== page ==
New Yorkers use 5.2 billion carryout bags per year, the majority of which are not recycled, says Bag It NYC. The city pays an estimated $10 million to transport 100,000 tons of plastic bags to landfills in other states each year.
But Republican members of the Council and even some moderate Democrats have taken umbrage with what they call another ‘tax’ by the city, which would disproportionately affect low-income families and the elderly. There is greater opposition to the bill among Council members from the outer boroughs.
A Regressive Tax?
Opponents of the plastic bag bill argue that it will be an additional financial burden to the city’s most vulnerable communities, that recycling is an efficient alternative, and that reusable grocery bags can lead to the spread of bacteria and disease.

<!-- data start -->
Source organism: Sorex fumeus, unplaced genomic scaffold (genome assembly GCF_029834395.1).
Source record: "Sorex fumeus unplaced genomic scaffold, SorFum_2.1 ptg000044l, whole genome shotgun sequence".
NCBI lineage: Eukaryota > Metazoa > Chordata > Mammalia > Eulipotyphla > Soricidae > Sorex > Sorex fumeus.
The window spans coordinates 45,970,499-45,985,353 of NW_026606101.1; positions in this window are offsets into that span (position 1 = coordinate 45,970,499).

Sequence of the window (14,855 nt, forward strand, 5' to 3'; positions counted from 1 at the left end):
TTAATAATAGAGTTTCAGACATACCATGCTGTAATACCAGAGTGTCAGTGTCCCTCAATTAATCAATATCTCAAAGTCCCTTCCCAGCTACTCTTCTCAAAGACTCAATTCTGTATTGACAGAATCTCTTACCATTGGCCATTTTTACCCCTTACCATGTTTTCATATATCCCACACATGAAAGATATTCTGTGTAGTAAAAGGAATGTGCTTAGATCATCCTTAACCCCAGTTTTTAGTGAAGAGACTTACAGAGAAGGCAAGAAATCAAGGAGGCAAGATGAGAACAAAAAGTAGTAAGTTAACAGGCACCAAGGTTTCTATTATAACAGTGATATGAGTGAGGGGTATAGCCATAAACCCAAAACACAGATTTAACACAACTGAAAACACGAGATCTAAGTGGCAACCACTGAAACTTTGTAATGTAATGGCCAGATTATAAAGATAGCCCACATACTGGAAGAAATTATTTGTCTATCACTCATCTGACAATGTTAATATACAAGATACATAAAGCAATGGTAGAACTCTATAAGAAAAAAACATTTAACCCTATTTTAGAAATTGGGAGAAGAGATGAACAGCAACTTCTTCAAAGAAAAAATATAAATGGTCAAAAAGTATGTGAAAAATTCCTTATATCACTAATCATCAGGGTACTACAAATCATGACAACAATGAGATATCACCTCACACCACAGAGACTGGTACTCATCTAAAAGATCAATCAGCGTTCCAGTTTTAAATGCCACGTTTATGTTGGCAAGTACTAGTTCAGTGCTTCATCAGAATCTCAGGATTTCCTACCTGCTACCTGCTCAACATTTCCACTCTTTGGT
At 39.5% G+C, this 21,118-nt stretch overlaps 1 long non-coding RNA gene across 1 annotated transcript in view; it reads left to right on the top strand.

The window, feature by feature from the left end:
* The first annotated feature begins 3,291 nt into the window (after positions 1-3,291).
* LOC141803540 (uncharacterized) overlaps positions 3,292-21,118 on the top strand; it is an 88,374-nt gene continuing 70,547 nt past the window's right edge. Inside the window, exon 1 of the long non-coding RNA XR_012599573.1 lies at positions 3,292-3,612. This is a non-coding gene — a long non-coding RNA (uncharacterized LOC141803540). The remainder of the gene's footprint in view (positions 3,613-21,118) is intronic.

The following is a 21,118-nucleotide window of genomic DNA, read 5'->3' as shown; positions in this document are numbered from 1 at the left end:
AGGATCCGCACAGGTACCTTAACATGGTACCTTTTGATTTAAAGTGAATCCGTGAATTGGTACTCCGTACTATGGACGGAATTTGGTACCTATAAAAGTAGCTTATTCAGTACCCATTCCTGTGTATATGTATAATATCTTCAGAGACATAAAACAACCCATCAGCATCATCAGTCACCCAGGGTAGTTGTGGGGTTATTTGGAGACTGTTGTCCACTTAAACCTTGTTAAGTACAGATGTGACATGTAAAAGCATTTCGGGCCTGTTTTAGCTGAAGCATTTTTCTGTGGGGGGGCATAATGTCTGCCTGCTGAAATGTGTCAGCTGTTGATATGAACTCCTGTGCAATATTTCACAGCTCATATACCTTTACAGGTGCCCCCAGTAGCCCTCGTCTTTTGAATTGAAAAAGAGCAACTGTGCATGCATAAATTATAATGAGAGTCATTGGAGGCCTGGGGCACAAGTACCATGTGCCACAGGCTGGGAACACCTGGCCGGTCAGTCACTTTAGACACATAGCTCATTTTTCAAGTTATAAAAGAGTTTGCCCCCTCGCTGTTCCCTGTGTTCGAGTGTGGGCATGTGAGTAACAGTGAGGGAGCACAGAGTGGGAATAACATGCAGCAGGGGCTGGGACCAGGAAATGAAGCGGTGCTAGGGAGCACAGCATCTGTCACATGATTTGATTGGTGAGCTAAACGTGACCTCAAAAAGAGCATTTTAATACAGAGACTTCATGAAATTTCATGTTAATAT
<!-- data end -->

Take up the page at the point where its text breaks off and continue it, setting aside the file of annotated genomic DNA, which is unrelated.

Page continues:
Council member David Greenfield has been vocal about his opposition to the bill. “It’s a regressive tax,” he said in a phone interview. “It’s taxing the people who can least afford it.”
Stressing that New Yorkers tend to shop for groceries in bulk, and that middle- and low-income families cannot afford to shop online, Greenfield said his concerns are pragmatic. “It’s a practical problem. No one’s going to carry 30-40 reusable bags to the grocery store. Ten cents a bag is then $4 each week, which is $200 in 50 weeks,” he said.
The flipside of the argument is that the bill has certain exemptions. Council member Antonio Reynoso, who chairs the Committee on Sanitation and Solid Waste Management, has come out strongly in support of the proposal. “Some people say that the proposed plastic bag fee will be a burden on low-income communities, but this is simply not the case,” he emailed.